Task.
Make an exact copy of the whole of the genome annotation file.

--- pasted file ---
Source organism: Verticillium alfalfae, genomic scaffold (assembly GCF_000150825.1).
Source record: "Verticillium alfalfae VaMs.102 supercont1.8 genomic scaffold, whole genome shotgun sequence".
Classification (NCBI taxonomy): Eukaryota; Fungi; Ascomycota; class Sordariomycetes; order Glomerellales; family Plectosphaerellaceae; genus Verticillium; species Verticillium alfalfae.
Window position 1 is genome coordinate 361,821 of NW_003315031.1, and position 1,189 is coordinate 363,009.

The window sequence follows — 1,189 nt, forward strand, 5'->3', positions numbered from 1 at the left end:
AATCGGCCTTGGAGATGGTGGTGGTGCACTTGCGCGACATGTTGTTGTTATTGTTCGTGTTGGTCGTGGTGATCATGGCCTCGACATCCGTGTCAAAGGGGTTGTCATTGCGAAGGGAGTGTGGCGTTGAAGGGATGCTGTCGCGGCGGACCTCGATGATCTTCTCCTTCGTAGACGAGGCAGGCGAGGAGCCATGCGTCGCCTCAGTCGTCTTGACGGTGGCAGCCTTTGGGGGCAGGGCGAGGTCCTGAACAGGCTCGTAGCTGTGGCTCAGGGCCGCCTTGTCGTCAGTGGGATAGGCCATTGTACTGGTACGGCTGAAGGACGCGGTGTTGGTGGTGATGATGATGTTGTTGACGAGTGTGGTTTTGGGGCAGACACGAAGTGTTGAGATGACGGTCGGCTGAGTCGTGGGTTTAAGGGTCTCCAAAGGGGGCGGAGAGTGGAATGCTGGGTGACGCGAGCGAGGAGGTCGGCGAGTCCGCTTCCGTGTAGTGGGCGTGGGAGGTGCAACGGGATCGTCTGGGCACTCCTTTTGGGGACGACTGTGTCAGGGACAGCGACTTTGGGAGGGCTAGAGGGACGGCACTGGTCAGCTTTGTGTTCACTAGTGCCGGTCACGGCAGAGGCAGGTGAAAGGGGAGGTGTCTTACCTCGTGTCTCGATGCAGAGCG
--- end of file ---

Source organism: Verticillium alfalfae, genomic scaffold (assembly GCF_000150825.1).
Source record: "Verticillium alfalfae VaMs.102 supercont1.8 genomic scaffold, whole genome shotgun sequence".
Classification (NCBI taxonomy): Eukaryota; Fungi; Ascomycota; class Sordariomycetes; order Glomerellales; family Plectosphaerellaceae; genus Verticillium; species Verticillium alfalfae.
Window position 1 is genome coordinate 361,821 of NW_003315031.1, and position 1,189 is coordinate 363,009.

The window sequence follows — 1,189 nt, forward strand, 5'->3', positions numbered from 1 at the left end:
AATCGGCCTTGGAGATGGTGGTGGTGCACTTGCGCGACATGTTGTTGTTATTGTTCGTGTTGGTCGTGGTGATCATGGCCTCGACATCCGTGTCAAAGGGGTTGTCATTGCGAAGGGAGTGTGGCGTTGAAGGGATGCTGTCGCGGCGGACCTCGATGATCTTCTCCTTCGTAGACGAGGCAGGCGAGGAGCCATGCGTCGCCTCAGTCGTCTTGACGGTGGCAGCCTTTGGGGGCAGGGCGAGGTCCTGAACAGGCTCGTAGCTGTGGCTCAGGGCCGCCTTGTCGTCAGTGGGATAGGCCATTGTACTGGTACGGCTGAAGGACGCGGTGTTGGTGGTGATGATGATGTTGTTGACGAGTGTGGTTTTGGGGCAGACACGAAGTGTTGAGATGACGGTCGGCTGAGTCGTGGGTTTAAGGGTCTCCAAAGGGGGCGGAGAGTGGAATGCTGGGTGACGCGAGCGAGGAGGTCGGCGAGTCCGCTTCCGTGTAGTGGGCGTGGGAGGTGCAACGGGATCGTCTGGGCACTCCTTTTGGGGACGACTGTGTCAGGGACAGCGACTTTGGGAGGGCTAGAGGGACGGCACTGGTCAGCTTTGTGTTCACTAGTGCCGGTCACGGCAGAGGCAGGTGAAAGGGGAGGTGTCTTACCTCGTGTCTCGATGCAGAGCG